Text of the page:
Tennis players are dreamers. They constantly fantasize about the big win, the match in which every serve is an ace and every volley a putaway. The upset of a lifetime catapults them into the limelight. The weekender is redeemed.
There are craftier ways to realize this fantasy. Consider the upset of Wimbledon, 1975, when underdog Arthur Ashe whipped the supposedly unbeatable Jimmy Connors. Ashe's secret was planning ahead. He gave Connors what no other player had dared before: soft, short shots up the middle. Ashe won the biggest title in tennis by letting his opponent make make all the errors.
There is no reason you should not scout your opponent's game, too. If he thrives on hard drives, prepare to hit lots of soft underspin. If he has a single weakness -- say, missed overheads -- work on your lobs.
There is also nothing wrong with making a few notes. Did you see Roscoe Tanner reading from a small notebook during his nearmiss Wimbledon loss to Bjorn Borg this summer? He and his coach Dennis Ralston developed a game plan and Tanner rechecked his notes during changeovers.
We overheard the same Ralston giving advice last year at the U.S. Open to an almost unknown Californian named Butch Walts. "He doesn't like to have weak volleys hit right at him," said Ralston. Whereupon Butch Walts walked onto the center court at Flushing Meadow, hit all short volleys straight back at Argentine Guillermo Vilas and scored the upset of the tournament.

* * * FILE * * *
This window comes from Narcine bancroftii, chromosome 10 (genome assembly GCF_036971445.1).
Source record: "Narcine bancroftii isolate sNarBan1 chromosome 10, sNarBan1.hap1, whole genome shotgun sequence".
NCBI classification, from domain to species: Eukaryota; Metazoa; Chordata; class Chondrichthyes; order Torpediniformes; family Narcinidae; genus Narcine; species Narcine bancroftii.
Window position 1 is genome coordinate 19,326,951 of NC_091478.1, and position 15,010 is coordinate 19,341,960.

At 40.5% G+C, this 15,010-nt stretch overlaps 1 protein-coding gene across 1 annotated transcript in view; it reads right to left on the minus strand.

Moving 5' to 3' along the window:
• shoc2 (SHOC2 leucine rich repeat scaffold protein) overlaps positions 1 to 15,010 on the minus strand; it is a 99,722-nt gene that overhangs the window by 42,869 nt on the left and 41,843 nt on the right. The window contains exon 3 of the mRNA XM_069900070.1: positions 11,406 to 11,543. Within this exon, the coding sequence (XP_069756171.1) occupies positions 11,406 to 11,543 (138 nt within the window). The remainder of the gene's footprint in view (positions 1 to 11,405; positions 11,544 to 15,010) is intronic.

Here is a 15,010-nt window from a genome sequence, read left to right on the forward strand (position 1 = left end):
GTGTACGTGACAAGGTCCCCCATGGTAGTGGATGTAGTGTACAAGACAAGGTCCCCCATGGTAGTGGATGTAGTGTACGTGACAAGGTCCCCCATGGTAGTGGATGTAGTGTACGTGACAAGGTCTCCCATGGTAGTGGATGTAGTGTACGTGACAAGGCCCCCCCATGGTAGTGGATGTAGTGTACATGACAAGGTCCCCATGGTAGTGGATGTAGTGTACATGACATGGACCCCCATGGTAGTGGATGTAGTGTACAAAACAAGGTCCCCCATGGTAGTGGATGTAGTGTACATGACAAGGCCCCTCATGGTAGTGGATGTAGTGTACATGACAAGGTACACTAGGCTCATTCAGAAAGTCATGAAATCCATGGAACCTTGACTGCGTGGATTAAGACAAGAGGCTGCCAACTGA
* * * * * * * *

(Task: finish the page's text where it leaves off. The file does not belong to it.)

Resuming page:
Besides such tactical planning, there is physical and mental preparation for the match. This time of year, the player who is in better shape -- the kind that comes from jogging an extra mile per day -- will have a distinct edge when the third-set woozies begin.
Get tough mentally. We're talking about winning tennis, not a few social sets. Insist on your rights and play strictly by the rules. Surprise your opponent with bulldog tenacity and calm self-confidence even when you're behind. Run down every ball and do anything to keep the ball in play (such as lobbing back his serves).
Remember what the pros tell themselves when they have been "bageled" (lost a set 6-0) by an awesome display of shots: "He can't go on hitting every line all day." They are usually right.
Q. When I go out against a better player, I'm so nervous I can't play as well as usual.
A. That's ridiculous. Remember that the pressure is all on him -- he's supposed to win. You have nothing to lose.
Q. I play as well as my friend except for one thing -- his cannonball serve, which always makes the difference. What can I do?
A. Don't try to match his serve with a blasting return. Just block the ball back or slice it so he will be drawn to the net. Let his pace do all the work. You should also vary your receiving position and challenge him by running around your backhand.
Q. My big weakness is my second serve. My regular partner always beats me with great returns, even if I serve to his backhand. What should I do?
A. Spend a few days practicing deep, spin serves. Meanwhile, try serving to his body.